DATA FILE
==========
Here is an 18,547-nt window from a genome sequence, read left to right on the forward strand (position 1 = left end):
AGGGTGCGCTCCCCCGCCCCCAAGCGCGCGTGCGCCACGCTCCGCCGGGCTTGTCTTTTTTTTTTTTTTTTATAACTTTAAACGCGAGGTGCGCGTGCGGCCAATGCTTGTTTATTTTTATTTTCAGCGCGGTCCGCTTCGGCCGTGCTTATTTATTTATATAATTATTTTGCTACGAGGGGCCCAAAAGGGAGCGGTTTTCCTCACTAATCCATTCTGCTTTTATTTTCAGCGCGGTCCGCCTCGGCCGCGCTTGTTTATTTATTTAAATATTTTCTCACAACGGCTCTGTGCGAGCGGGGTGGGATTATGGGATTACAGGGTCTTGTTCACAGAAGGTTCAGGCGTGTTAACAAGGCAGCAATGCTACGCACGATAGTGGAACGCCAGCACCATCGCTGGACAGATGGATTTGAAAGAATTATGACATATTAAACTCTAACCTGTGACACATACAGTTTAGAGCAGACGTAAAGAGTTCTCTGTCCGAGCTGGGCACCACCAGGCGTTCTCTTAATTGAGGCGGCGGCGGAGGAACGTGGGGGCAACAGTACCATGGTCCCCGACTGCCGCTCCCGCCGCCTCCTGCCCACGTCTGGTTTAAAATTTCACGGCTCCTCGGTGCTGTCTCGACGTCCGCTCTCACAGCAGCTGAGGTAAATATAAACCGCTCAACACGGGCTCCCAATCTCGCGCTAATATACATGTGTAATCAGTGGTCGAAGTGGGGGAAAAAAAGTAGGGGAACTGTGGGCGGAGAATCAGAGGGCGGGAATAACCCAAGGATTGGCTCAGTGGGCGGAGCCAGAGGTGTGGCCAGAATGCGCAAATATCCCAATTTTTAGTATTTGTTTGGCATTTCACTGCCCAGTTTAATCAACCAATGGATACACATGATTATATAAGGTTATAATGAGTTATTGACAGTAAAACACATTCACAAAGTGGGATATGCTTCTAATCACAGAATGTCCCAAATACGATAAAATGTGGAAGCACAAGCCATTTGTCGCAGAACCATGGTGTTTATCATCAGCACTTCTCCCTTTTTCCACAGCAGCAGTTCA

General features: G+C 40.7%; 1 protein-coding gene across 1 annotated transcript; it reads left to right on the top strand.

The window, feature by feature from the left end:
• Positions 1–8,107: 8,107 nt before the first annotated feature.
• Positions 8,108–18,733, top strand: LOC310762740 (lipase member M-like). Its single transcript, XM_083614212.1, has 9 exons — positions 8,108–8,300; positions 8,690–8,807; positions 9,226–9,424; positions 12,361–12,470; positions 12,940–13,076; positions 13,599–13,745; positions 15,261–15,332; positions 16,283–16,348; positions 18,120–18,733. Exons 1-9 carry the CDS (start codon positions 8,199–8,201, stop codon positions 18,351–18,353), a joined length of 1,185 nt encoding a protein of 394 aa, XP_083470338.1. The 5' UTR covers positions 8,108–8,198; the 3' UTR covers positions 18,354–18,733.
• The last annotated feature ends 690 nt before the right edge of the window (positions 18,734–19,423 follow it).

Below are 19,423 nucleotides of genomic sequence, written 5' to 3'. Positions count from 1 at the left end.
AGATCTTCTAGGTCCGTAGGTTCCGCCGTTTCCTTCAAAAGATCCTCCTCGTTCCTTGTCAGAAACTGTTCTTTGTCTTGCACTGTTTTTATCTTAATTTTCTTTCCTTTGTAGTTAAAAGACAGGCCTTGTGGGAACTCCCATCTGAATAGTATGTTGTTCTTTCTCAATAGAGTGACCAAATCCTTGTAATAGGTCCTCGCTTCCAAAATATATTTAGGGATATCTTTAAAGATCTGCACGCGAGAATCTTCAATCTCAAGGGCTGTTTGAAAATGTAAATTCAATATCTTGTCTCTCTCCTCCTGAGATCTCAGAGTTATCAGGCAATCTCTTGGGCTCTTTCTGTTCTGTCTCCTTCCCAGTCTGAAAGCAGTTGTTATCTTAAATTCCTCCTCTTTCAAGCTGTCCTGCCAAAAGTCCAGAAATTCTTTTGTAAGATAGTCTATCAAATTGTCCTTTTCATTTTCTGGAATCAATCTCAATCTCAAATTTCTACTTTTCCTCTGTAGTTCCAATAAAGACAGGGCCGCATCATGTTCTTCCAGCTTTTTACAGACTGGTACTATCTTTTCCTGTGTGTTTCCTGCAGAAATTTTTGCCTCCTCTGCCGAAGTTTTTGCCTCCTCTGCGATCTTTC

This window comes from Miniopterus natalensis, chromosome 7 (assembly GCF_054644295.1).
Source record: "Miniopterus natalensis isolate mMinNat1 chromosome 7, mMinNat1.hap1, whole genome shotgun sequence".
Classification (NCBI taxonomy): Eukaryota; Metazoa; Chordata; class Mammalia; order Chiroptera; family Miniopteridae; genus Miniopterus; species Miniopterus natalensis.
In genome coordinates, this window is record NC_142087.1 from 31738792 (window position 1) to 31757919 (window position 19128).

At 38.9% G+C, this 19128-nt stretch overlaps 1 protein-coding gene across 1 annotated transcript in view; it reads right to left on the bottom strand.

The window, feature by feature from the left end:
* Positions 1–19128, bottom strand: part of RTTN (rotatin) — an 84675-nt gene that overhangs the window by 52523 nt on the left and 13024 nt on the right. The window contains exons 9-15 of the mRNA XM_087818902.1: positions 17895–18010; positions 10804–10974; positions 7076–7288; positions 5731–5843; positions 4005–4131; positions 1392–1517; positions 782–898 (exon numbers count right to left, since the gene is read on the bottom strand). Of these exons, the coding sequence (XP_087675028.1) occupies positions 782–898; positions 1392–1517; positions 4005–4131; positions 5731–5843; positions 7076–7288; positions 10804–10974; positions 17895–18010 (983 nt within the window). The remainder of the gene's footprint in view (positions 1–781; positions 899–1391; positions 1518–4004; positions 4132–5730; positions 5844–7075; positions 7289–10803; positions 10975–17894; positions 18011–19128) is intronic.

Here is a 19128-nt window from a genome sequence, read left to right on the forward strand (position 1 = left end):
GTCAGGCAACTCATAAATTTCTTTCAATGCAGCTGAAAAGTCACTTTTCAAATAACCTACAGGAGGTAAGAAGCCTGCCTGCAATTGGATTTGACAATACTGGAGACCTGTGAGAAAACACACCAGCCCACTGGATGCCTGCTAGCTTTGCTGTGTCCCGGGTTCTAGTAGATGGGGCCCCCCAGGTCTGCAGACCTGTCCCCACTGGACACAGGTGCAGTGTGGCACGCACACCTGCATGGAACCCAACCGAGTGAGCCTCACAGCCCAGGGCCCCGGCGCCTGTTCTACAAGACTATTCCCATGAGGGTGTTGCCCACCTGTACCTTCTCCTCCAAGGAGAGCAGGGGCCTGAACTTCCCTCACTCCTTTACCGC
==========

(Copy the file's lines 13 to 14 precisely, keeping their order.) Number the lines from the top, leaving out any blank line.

In genome coordinates, this window is record NC_142087.1 from 31738792 (window position 1) to 31757919 (window position 19128).

At 38.9% G+C, this 19128-nt stretch overlaps 1 protein-coding gene across 1 annotated transcript in view; it reads right to left on the bottom strand.